Across Women’s Lives’ “Wear and Tear” series traces the roots of women in the garment industry from textile mills in North Carolina to sweatshops in Los Angeles to crowded factories in Bangladesh, where the memory of the deadly Rana Plaza disaster lingers but real change has been slow.
The world's biggest fashion retailer wants you to help them “close the loop” by donating your unwanted clothes. But only a small percentage of those cast-offs become new clothes.
Xinca currently employs 25 women from rural areas, where much of the production is done.
Rongmala Begum, like many of Bangladesh’s garment workers, doesn’t know how old she is. She doesn’t have a birth certificate, which is common for the rural poor here. She thinks she’s in her 40s. She has an identification card, but she can’t read it. Begum is illiterate.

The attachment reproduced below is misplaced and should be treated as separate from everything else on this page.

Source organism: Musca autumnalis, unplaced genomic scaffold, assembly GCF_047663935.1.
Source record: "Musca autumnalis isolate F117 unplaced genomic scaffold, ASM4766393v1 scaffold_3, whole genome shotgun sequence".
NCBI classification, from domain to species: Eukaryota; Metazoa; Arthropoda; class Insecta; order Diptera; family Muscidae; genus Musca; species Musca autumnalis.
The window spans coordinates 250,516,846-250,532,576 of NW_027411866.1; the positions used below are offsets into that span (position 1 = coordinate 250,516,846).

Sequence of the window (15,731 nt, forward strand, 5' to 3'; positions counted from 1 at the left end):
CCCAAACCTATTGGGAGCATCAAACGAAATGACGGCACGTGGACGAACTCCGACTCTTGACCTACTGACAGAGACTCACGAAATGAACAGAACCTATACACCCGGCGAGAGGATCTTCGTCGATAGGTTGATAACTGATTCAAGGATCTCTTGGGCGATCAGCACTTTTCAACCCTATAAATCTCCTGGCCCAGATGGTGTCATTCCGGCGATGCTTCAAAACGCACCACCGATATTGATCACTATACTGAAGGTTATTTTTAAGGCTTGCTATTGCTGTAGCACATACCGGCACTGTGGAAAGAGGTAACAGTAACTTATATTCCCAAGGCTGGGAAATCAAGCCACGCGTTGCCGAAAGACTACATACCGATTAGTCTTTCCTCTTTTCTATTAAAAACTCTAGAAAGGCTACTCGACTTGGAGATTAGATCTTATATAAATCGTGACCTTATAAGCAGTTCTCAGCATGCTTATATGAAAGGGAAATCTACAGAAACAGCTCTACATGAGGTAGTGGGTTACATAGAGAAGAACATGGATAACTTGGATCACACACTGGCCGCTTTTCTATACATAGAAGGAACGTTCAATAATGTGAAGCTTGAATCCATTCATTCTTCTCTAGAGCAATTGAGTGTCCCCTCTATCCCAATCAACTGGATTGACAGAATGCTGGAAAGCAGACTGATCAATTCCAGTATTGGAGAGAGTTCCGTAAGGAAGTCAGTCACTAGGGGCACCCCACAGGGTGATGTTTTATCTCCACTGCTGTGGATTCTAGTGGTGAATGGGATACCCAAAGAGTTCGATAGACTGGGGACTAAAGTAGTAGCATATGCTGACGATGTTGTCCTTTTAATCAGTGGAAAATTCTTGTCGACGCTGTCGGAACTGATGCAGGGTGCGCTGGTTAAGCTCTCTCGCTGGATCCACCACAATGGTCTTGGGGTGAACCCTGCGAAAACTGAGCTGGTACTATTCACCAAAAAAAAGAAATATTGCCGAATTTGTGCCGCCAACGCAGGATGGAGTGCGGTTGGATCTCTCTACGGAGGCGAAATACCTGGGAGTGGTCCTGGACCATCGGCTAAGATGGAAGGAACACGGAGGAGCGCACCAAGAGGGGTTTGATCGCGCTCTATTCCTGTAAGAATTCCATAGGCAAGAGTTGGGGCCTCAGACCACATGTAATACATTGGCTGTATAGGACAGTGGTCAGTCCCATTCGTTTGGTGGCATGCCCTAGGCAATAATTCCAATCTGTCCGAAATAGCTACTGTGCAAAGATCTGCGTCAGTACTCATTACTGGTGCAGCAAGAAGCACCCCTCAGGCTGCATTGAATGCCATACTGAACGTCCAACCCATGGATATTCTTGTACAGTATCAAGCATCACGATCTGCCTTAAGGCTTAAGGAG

The Rana Plaza collapse made companies and consumers more aware of working conditions in the clothing factories. In some places, reforms have made workers safer, but the changes are far from universal.
We know that fast fashion is polluting the Earth, clogging landfills and underpaying workers. What can consumers do to make better choices?
One company currently trying to situate itself at the intersection of adaptive clothing technology and on-trend fashion is Tommy Hilfiger.
In the early hours of Aug. 2, 1995, authorities raided an apartment complex in El Monte and found 72 Thai workers, including Rotchana Sussman, living in virtual slavery while making clothing.
Fast fashion is polluting the world's air and water, filling landfills and overworking and underpaying workers. How does the shirt on your back contribute?